Infinity within the finite
- WoodfordJedi
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When i was first exposed to it, my first reaction was that cant be right, but from a maths pov it is.
It seems counter intuitive that infinity could be found within the finite.
How could the contents of the box be bigger than the box its inside.
A cupcake is finite, once you eat it its gone.
But Maths has a different take.
The number 1 has a finite value, one cupcake is one cupcake
But you can take one and divide it in half, discard half and take the remainder and divide that in half, and so on and so on.
As long as you have half, it can be divided in half.
Its sometimes expressed as a Sierpiński triangle
ibmathsresources.com/2020/09/26/sierpins...picture-of-infinity/
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"Construct an open set that contains all rational numbers between and including 0 and 1, but whose Lebesque measure is less than 1."
Rational numbers here means any number that can be expressed as a fraction of integers, a ratio (hence the name), and only those.
An open set is a set where for any element inside one can also identify a neighborhood of that element that is still completely inside. So in other words, if you pick some point in it, there is a minimal distance you can go in any which direction away from that point without ever leaving the set.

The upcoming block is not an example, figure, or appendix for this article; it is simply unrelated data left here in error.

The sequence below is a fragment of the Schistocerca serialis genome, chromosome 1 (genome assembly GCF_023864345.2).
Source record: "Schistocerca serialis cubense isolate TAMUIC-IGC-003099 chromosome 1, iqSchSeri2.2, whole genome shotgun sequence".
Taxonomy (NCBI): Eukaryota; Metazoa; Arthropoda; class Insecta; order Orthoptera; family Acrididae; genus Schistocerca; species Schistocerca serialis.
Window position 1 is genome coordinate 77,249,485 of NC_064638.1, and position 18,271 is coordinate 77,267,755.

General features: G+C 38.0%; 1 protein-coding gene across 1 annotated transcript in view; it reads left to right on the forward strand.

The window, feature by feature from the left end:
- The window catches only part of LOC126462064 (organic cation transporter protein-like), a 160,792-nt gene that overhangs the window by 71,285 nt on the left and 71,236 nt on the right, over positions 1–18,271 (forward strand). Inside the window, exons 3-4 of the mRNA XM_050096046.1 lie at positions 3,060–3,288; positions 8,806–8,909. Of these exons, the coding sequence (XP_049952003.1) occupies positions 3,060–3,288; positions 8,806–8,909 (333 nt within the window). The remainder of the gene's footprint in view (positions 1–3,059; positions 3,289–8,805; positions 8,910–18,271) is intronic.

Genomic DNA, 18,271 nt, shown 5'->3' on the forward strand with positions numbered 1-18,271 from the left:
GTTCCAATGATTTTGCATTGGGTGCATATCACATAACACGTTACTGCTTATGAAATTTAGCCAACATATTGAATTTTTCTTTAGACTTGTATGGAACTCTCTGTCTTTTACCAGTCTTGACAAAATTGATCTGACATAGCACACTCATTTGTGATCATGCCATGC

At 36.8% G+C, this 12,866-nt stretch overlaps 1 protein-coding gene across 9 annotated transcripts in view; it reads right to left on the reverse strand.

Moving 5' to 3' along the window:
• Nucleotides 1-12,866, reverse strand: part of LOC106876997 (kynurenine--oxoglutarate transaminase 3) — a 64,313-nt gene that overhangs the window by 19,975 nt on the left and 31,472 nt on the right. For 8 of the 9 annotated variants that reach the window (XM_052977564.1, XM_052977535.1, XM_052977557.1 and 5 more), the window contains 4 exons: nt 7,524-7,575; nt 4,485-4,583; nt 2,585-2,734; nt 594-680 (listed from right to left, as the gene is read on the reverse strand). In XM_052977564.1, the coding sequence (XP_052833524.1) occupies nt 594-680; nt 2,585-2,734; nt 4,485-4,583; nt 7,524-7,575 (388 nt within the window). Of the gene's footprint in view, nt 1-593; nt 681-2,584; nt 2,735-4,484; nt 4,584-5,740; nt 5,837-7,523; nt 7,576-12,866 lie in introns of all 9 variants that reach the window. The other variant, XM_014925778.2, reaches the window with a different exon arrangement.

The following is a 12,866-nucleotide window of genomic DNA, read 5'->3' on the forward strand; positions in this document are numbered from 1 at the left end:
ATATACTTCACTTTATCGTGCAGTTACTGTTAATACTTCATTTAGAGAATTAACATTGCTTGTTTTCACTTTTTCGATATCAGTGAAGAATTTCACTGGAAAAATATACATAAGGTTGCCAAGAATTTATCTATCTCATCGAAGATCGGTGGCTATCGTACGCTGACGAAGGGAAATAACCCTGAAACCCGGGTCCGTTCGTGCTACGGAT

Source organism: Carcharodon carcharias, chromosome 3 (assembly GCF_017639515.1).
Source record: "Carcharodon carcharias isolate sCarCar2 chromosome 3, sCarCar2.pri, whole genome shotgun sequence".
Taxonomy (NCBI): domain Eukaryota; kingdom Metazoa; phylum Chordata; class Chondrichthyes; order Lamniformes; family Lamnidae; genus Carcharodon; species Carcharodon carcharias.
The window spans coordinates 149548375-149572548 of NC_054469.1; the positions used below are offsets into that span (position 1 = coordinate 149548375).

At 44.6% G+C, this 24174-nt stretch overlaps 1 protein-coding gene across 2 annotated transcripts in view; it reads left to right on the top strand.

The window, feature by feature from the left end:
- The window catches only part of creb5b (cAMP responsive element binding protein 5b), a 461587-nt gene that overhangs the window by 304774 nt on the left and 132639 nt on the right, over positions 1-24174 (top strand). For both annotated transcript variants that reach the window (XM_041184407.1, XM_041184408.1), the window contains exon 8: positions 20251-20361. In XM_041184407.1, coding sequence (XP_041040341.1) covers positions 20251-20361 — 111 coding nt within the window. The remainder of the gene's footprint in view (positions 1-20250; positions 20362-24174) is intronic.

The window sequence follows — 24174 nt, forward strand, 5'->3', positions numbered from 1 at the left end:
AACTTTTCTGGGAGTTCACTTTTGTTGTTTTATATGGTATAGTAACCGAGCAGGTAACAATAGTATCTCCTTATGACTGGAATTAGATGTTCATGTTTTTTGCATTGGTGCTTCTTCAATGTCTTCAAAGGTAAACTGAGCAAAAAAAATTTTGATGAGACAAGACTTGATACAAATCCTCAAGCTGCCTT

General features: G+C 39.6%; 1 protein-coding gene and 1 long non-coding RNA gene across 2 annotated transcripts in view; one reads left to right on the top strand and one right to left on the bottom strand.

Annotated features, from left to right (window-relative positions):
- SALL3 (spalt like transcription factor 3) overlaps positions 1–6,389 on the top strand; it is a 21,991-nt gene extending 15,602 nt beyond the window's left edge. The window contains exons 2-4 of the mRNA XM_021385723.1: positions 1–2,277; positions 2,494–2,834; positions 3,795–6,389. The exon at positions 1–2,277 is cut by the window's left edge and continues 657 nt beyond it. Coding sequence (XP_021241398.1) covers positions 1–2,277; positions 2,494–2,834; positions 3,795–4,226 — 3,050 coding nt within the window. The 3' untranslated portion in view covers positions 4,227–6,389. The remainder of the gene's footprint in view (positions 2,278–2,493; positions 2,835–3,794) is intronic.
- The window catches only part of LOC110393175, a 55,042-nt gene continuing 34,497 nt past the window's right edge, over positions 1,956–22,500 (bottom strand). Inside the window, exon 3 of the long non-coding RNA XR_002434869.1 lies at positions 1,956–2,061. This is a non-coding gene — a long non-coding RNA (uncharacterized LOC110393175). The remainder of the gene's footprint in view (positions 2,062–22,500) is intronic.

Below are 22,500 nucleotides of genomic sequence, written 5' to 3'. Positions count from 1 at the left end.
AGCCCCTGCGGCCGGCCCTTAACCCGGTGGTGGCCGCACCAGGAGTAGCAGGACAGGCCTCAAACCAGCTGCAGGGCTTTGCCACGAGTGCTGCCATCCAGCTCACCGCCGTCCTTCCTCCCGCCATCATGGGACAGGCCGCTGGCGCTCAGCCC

Finally, the Lebesque measure is a function that maps subsets of a real space onto non-negative real numbers (or infinity, as the case may be), expressing the input set's "size". So in this context it would be the total length of the set we are looking for, ignoring any self-overlaps we may incur with our construction.
And, interestingly enough, eventhough the rationals are a dense set, i.e. there is no lower bound on the distance two can have - and consequently if one were to pick a finite but non-zero length interval, there would be infinitely many rationals in it, no matter how small a length we pick - the exercise is still not only soluble, but in fact one can use what ever construction solves it to produce a set that satisfies all those conditions and has an arbitrarily small non-zero measure.
Better to leave questions unanswered than answers unquestioned
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- WoodfordJedi
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And i for one reading the posts and journals would never underestimate them, ive seen brilliance in them that should not surprise me, but in (delighted) honesty does.
None the less, lets take no risks. We should leave no one behind , lets keep this as simple as we can, this audience imo would be poorly served by any post that has the appearance of "baffling them with bullshit"
Consider it your test, your challenge if you will
Convey a complex idea in its simplest explanation, we do not patronize our audience in doing so, its a personal exercise in best practice communication
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WoodfordJedi wrote: Neither of us can know the calibre of the minds of our audience.
And i for one reading the posts and journals would never underestimate them, ive seen brilliance in them that should not surprise me, but in (delighted) honesty does.
None the less, lets take no risks. We should leave no one behind , lets keep this as simple as we can, this audience imo would be poorly served by any post that has the appearance of "baffling them with bullshit"